Jackson paid special attention to the coaching techniques of the Knicks’ legendary coach, “Red” Holtzman. It wasn’t perhaps surprising when Jackson himself went on to coach, leading the Chicago Bulls to six NBA championships from 1989 to 1998. These teams were built around the all-time great NBA star, Michael Jordan. But Jordan joined the Bulls in 1984 and didn’t win a championship until 1991. What took so long? See the description of molding a successful unit in the previous section.

Jackson portrayed himself as a “Zen Master,” a style that might be contrasted with “taskmaster.” Rather than running players through tough “x” and “o” drills, Jackson approached players as full human beings, entering into their ways of thinking and shaping them as team members. In his way, he created great Bulls teams built around Jordan and Scottie Pippen.

Jackson then coached the Los Angeles Lakers from 1999 to 2004 and again from 2005 to 2011. These teams first featured Shaquille O’Neal and Kobe Bryant, and then Bryant and assorted other stars. The Lakers won five league titles under his leadership. Jackson's 11 titles as a coach, and 13 as a player and a coach, are NBA records.

Jeanie Buss, Child of Privilege

It’s hard to compare Jeanie Buss to West and Jackson. She was the daughter of Dr. Jerry Buss. When her billionaire father purchased the Forum (where the Lakers play), the Lakers, the Los Angeles Kings (hockey) and a ranch from Jack Kent Cooke for $68 million, Jeanie was entering her freshman year at the University of Southern California.

Buss had eight children; he wasn’t an attentive father:

“I didn’t get enough time with him when I was growing up, he was working a lot, that was his focus, building his empire, building his wealth through real estate. But when I got out of high school, I learned there was more we could do together around sports ... I never approached my place with the Lakers as ‘but I want to be the one.’ I just said to my dad, ‘I want to work in the family business. What do you want me to do?’”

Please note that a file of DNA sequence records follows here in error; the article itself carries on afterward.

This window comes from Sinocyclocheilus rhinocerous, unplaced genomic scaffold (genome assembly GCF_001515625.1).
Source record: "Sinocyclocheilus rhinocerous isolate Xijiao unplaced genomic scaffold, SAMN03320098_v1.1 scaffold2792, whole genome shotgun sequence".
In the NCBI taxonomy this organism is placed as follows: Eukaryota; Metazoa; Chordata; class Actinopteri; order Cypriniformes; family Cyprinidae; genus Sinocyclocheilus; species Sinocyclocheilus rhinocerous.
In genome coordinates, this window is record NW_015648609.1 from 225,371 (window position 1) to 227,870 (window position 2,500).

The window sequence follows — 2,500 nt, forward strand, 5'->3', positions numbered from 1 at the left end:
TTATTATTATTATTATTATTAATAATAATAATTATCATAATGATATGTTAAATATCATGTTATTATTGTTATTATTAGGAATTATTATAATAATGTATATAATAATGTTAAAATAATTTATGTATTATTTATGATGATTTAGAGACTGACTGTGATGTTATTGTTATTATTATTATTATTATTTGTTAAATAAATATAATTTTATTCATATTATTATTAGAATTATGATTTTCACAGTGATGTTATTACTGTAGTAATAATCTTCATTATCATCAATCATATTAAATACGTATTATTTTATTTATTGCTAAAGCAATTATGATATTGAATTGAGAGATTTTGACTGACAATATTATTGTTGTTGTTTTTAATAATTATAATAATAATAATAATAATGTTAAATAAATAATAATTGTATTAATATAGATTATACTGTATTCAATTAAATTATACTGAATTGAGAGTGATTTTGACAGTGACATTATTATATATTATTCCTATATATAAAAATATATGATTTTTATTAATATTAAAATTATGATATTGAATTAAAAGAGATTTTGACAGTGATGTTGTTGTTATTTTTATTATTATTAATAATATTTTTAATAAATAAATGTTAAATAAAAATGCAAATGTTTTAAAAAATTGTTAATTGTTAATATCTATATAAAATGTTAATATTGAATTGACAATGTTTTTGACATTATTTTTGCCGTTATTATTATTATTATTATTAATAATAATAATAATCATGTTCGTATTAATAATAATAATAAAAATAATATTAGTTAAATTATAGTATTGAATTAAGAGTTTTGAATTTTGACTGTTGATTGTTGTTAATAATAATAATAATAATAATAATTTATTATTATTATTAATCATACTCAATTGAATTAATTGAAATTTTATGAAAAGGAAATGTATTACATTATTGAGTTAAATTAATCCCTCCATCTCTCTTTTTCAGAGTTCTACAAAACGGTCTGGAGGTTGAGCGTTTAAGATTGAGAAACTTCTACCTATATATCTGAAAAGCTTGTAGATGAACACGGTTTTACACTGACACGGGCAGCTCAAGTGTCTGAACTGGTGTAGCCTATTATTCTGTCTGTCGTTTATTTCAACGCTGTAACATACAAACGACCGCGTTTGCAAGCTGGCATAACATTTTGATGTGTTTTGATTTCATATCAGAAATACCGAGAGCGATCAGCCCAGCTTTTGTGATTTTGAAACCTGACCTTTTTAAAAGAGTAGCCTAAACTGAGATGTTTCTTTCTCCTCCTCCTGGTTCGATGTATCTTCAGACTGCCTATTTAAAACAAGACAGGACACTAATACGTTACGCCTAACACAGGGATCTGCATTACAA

That approach seemed to work. Eventually, the younger Buss took on her siblings (several of her brothers no longer speak to her) for control of the team. Before then, Ms. Buss was a beauty-pageant winner and posed for Playboy. As she became active with the team, she lived with Jackson. This is not ordinarily recommended best practice for a business owner. But let’s just say she learned from the best. 

In the meantime, Buss earned important business credibility. She negotiated a $3 billion broadcast agreement with Time Warner Cable. She is a key NBA owner, serving on the league’s crucial labor committee. The Lakers franchise was valued at $1 billion when Ms. Buss took control in 2013 (the year her father died). It is now valued at $4.4 billion.

But, most noteworthy of all for sports fans, last October Ms. Buss accepted the championship trophy the Lakers team won during a “bubble” season. These Lakers were led by superstar LeBron James, who embraced Buss with the trophy. It was the first time in the history of the NBA that a female owner had won the championship.

What Have We Learned?

Winning professional sports championships is one of the most difficult and desirable goals.

This has been the story of three people who have accomplished that goal. 

Yet all of them encountered significant emotional, family, and situational obstacles.

Perhaps there’s no other way to win a championship.